It’s been said that prostitution is the oldest profession, and espionage the second oldest. Public relations might well be the third, and certainly for as long as we have had formal rulers, their artistic depiction has played an important role in creating a sense of their status amongst the public. This has particularly been the case in Britain, where paintings of Kings and Queens have always tended to be tightly controlled, the right to produce such images sometimes licensed to a single court appointed artist and subject to a high degree of vetting. In other words the public relations gauntlet which must be negotiated in the process of photographing the political rulers of the present is nothing new, nor are image makers willing to do exactly as they are bid by these figures and their attendants.
Historically royal paintings were potently political and highly constructed, laden with symbolism which was designed to carefully hint at the character and role of the Monarch depicted. Carefully choosen imagery helped to broadcast a sense of the times in which that person lived, and their role as leader of the nation within those times, whether as warrior, peacemaker, or something else entirely. Few monarchs took such care with their depiction as Elizabeth I who was painted with remarkable frequency during her life and reign. Paintings of Elizabeth overflow with allegorical objects and characters, all intended to broadcast a certain vision of her in the minds of those who stood before these images. In early examples items like pearls and moons alluded to her virginity and purity, she sometimes held a book to suggest studiousness and religiosity, while a red rose would symbolise her loyalty to the house of Tudor.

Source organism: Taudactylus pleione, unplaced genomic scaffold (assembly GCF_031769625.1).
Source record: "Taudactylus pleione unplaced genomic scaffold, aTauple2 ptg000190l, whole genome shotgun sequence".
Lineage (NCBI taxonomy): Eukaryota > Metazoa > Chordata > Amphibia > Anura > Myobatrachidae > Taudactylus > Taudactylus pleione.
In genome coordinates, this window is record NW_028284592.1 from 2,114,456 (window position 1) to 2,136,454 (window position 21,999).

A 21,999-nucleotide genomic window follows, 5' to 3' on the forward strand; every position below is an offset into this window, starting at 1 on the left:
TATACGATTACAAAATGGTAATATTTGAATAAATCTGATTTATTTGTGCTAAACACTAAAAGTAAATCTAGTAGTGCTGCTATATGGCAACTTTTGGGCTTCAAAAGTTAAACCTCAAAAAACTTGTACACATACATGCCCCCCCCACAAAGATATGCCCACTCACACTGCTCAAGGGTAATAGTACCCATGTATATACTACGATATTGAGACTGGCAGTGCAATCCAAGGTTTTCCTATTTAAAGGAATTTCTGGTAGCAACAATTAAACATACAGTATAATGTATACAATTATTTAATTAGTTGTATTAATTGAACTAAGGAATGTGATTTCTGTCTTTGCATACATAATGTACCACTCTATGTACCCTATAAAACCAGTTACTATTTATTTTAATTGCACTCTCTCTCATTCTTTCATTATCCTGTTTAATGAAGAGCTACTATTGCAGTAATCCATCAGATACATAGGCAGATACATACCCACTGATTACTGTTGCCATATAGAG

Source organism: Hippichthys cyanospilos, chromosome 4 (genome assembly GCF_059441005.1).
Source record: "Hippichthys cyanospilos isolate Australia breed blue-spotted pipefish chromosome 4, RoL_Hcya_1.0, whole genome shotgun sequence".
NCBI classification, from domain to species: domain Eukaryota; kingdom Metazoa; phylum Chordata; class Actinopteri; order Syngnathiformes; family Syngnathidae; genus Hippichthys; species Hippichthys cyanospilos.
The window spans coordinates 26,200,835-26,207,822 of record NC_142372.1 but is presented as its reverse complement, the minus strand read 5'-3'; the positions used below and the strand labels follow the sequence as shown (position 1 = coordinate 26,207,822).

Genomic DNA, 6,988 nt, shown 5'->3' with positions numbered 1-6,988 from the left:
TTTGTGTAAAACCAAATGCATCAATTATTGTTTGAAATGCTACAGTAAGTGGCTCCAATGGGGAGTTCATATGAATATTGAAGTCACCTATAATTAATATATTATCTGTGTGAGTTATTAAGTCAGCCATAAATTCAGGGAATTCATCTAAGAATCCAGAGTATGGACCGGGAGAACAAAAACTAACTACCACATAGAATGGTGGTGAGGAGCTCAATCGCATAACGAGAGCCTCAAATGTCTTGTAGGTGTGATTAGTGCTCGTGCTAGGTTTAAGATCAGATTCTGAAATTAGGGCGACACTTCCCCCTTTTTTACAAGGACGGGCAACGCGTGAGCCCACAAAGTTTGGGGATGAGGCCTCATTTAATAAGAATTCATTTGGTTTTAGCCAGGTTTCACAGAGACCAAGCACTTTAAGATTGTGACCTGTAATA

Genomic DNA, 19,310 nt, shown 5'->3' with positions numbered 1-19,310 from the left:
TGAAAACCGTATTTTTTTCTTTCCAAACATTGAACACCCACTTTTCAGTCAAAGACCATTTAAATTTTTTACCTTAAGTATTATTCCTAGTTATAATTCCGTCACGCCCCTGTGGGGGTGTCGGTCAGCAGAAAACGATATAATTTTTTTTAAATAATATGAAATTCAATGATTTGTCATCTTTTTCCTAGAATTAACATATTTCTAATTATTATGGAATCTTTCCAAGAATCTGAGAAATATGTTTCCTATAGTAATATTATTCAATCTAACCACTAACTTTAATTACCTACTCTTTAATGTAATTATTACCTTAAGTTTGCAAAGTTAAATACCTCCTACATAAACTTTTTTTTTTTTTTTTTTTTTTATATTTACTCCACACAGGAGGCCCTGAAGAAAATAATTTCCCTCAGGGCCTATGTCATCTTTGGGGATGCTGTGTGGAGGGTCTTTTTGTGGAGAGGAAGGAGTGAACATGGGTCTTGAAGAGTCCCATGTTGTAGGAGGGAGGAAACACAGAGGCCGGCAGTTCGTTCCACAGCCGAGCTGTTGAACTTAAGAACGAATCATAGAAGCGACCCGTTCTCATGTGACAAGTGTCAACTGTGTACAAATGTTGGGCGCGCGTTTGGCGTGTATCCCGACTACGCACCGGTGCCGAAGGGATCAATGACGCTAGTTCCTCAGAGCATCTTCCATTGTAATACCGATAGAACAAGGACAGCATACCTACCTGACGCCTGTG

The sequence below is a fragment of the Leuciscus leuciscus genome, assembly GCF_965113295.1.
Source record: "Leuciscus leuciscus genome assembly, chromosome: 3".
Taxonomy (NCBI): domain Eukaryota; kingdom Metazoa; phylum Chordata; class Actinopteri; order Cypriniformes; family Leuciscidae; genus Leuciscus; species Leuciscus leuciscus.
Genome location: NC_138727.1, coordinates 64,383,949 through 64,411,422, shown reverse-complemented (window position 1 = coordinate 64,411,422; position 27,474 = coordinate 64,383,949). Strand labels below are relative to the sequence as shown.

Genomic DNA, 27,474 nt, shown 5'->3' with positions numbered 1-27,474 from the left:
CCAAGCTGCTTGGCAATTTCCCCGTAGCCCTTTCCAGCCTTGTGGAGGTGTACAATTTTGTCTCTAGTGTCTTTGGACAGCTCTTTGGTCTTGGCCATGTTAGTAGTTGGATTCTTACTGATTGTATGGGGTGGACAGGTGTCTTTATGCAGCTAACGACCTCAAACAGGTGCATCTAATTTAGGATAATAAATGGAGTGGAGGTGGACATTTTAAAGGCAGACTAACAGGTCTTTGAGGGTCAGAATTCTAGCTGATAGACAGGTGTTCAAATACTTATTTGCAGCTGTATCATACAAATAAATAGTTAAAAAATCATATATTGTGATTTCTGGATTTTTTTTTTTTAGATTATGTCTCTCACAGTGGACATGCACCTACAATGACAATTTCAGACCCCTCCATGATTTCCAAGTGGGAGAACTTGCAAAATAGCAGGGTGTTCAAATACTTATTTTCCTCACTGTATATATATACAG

Later paintings increasingly drew parallels between Elizabeth and classical mythology, part of the process of raising her to an almost god like status. They also emphaisised her military leanings, and in some her dress is exaggerated in a way which starts to suggest plate armour, an important allusion for a female Monarch ruling in a time of instability and the lingering threat of invasion from Catholic Europe. Perhaps most fascinatingly the emphasis on symbolism in these paintings went so far as to completely compromise their realism. Despite renaissance innovations in the use of light and shade to create more dramatic and realistic depictions of shape, techniques exemplified by her father’s court painter Hans Holbein the Younger, Elizabeth reputedly disdained shadows in her portraits, viewing them as contradicting the image of purity and youth she had so carefully cultivated. The result of this Royal intervention into aesthetics was a distinctive style of court portraiture which remained remarkably flat in contrast to the ever greater verisimilitude of court paintings in other parts of Europe. Elizabeth was obsessed in short with the power of symbolism and allegory, the enormous power of applying them properly, and the equally grave damage they could cause when they were not properly prescribed.